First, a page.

Presentation on theme: "Crumbled Papers Please think about your answers to the following question: List 3 ideas and/or strategies that have “stuck” with you since we last met."— Presentation transcript:
1 Crumbled PapersPlease think about your answers to the following question:List 3 ideas and/or strategies that have “stuck” with you since we last met.When you are done, crumble your papers and form a circle around the room. Await further instruction.
2 Secondary Science Training Understanding By Design Stage 1: Review Desired Results Stage 2: Assessment EvidenceSecondary Science TrainingDay 2
3 Ground Rules We facilitate our own learning and the learning of others Honor time limitsActive participationBe open to learning, possibilities, and sharingRespect each other
4 Language and UbD - Review Language in the content area is an important part of lesson and unit planningScientific language becomes a part of stage 1 content and skills section of the UbD stage 1 framework
5 Group TaskYou will be asked to sit with your group: life science, physical science and earth and space scienceThere will be a total of 6 strategies that will be introducedYou should have an example from 1 of the 6 strategies.
6 Vocabulary – Strategy 1 Fold Ups Select a single word or 2 opposing termsSingle WordDraw a picture on face of paperInside flap will contain a definition and an exampleOpposing termsPictures on the face of the paperInside flap has the definition and examplesBottom half – Venn diagram that compares and contrasts the 2 wordsStrategy taken from AVID (Advancement Via Individual Determination)
7 Vocabulary – Strategy 2 Photo Caption Select a picture from a magazine that exemplifies the meaning of one of the vocabulary wordProvide an explanation of the word and how that particular picture demonstrates the meaning of that wordIdea taken from AVID (Advancement Via Individual Determination)
8 Vocabulary – Strategy 3 Frayer Model Definition (in own words)CharacteristicsExamples (What it is)Non-Examples (What it is not)WORD
9 Vocabulary – Strategy 4 Word Sort Put the following words in order from most important to the Earth to least. Then explain why you choose that order.Sun, Moon, Mars, Jupiter, GravityMOST LEAST
10 Vocabulary – Strategy 5 Scrap Book Scrapbook is supposed to be like a scrapbook page you make for trips etc.Its focus is to have students make personal connections between the picture and their prior knowledge.In the example below, the students makes a connection between the process and a factory.Students should feel free to modify the page as needed. As long as they have the three parts, WORD, PICTURE (drawn or photo), and CONNECTION.They can decorate the page, or have the items in any order. Just like a real scrapbook.Unlike the photo activity, this is meant to make prior connections. So its not a repeat of the definition. But what they think of when they see this picture or word.
11 Vocabulary – Strategy 6 “Your Own Model” Share something you use to help your students understand science vocabulary.Another option might be to combine parts of the other 5 strategies to form a “custom” vocabulary strategy for your students.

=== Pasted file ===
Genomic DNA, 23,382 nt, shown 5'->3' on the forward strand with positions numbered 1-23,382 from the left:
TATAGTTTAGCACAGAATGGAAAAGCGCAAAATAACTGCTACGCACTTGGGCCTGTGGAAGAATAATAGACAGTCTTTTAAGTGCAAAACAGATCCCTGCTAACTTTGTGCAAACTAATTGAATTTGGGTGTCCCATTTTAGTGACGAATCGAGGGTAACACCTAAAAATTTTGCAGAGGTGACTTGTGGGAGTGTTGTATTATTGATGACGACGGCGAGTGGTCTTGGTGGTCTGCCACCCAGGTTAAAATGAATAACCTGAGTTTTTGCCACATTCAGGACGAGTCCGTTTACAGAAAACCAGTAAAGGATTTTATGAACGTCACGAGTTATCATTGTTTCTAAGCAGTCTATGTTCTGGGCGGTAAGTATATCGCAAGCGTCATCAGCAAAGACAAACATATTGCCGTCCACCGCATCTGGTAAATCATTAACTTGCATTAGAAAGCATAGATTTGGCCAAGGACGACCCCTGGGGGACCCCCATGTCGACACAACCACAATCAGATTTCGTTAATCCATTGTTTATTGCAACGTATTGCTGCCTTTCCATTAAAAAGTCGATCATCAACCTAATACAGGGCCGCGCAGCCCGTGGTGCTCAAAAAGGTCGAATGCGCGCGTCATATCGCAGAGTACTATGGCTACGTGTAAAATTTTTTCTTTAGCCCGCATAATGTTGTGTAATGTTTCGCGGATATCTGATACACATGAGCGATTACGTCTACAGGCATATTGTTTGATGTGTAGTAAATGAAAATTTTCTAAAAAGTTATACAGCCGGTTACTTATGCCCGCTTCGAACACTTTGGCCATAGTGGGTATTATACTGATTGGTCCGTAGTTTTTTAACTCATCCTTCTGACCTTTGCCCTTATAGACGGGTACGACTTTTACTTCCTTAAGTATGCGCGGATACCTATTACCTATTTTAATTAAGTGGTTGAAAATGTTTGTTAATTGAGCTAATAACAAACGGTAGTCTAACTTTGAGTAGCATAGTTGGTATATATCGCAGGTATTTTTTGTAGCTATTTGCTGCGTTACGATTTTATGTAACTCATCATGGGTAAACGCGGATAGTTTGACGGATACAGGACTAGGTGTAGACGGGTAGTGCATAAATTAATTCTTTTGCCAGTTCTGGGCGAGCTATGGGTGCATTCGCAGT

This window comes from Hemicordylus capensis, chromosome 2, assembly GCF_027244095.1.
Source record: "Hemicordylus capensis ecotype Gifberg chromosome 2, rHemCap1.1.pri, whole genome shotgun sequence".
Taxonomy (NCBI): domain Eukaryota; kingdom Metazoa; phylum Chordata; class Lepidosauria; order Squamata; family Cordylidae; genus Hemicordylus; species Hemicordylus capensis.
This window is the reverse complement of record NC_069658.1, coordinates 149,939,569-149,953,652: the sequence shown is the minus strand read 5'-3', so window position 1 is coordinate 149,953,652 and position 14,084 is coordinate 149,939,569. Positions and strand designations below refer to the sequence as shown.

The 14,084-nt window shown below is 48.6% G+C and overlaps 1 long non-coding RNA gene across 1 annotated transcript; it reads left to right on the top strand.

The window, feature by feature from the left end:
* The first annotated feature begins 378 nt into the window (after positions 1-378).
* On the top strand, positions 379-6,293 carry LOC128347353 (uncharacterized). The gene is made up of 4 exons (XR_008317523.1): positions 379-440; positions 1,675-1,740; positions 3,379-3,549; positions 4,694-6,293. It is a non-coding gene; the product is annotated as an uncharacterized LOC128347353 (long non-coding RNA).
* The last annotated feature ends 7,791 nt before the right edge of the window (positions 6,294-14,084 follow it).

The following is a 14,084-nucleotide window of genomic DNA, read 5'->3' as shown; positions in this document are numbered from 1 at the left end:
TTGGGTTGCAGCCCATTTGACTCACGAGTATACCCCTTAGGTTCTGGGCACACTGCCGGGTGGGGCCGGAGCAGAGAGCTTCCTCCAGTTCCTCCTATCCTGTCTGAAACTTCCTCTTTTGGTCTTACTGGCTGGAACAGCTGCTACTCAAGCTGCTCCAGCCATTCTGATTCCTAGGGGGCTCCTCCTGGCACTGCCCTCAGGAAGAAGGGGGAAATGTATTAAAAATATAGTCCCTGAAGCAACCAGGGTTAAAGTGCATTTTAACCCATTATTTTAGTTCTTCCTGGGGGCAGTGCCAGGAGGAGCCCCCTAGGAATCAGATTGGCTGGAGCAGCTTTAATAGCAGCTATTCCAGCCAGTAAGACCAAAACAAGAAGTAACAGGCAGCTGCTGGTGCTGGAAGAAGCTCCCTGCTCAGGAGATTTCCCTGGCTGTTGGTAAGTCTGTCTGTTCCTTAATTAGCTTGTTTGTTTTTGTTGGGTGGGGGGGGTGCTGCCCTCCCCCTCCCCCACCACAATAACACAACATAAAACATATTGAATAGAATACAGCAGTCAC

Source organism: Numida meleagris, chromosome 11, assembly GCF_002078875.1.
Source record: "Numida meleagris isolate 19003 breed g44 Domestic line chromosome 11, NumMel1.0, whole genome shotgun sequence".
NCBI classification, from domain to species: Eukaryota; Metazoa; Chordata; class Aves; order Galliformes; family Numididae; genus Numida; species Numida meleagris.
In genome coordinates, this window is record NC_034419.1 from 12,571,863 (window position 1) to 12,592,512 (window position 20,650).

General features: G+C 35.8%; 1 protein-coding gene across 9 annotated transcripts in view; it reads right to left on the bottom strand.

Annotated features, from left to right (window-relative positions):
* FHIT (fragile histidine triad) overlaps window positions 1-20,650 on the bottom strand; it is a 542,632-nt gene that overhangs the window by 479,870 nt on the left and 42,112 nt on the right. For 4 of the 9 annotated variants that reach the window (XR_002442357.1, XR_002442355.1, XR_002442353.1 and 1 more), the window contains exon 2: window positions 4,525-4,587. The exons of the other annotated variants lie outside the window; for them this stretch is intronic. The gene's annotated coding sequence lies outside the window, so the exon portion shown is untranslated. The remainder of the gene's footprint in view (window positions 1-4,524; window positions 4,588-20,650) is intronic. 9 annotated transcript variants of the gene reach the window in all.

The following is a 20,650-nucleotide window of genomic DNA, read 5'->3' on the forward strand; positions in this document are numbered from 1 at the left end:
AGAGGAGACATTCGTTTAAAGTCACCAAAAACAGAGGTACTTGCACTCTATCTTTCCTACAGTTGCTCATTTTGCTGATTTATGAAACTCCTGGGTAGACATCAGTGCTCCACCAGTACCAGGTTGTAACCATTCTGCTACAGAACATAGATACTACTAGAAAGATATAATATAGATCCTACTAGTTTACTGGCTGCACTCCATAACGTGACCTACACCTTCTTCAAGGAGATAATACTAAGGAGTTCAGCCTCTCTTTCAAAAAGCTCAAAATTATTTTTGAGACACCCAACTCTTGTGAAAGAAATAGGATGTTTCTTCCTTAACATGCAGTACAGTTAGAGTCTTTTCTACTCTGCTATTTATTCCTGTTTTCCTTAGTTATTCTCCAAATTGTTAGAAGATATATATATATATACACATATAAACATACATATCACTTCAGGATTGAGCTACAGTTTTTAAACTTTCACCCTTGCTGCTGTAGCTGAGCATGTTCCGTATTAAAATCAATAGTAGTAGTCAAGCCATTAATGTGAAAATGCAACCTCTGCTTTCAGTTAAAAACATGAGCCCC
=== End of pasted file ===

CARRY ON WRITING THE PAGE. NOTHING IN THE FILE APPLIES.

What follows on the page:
12 2003 Grant Wiggins & Jay McTighe UBD 07/2003 Where Have We Been?Stage 1 - Identify Desired ResultsEstablished Goals: Benchmarks and Standards being addressed and assessed in your unit plan.Enduring Understandings: What specific insights about big ideas do we want students to leave withWhat Essential Questions will frame the teaching and learning, pointing towards key issues and ideas?What should students know and be able to do? What needs to be acquired to understand the big ideas? What core abilities does ‘content” enable?2003 Grant Wiggins & Jay McTighe UBD 07/2003
13 Stage 2 – Assessment Evidence What are key performance tasks indicative of understanding?What other evidence will be collected to build the case for understanding, knowledge, and skill (identified in stage 1)?How will students self-assess to show understanding?2003 Grant Wiggins & Jay McTighe UBD 07/2003
14 Clear Targets Triangulation of Evidence Observation of Process Dialog with peersPresentationsObservation logs of group dialogObservation of a group performanceObservation of ProcessConstructed responseVisual organizer/outlineStory illustrationDialectial JournalDiagramPosters/letters to. .Conferencing withteacher/peersOral questioningRetelling on own wordsJournalsReflectionsClear TargetsConversationslistening to learnersCollection of ProductsTaken From: Gentry Hirohata’s UbD Day 2 presentation 2007
15 Desired Outcomes Revisit stage 1 (universal science vocabulary) Awareness of strategies that incorporate the development of scientific vocabularyAwareness of strategies to increase the amount of information on what students understand (observation of process and conversations)Completion of Stage 2 of the UbD process
16 Collecting Diverse Evidence of Assessment Performance tasksAcademic promptsTests/quizzesObservations/dialogInformal checks for understandingTaken from ASCD and Grant Wiggins and Jay McTighe 2003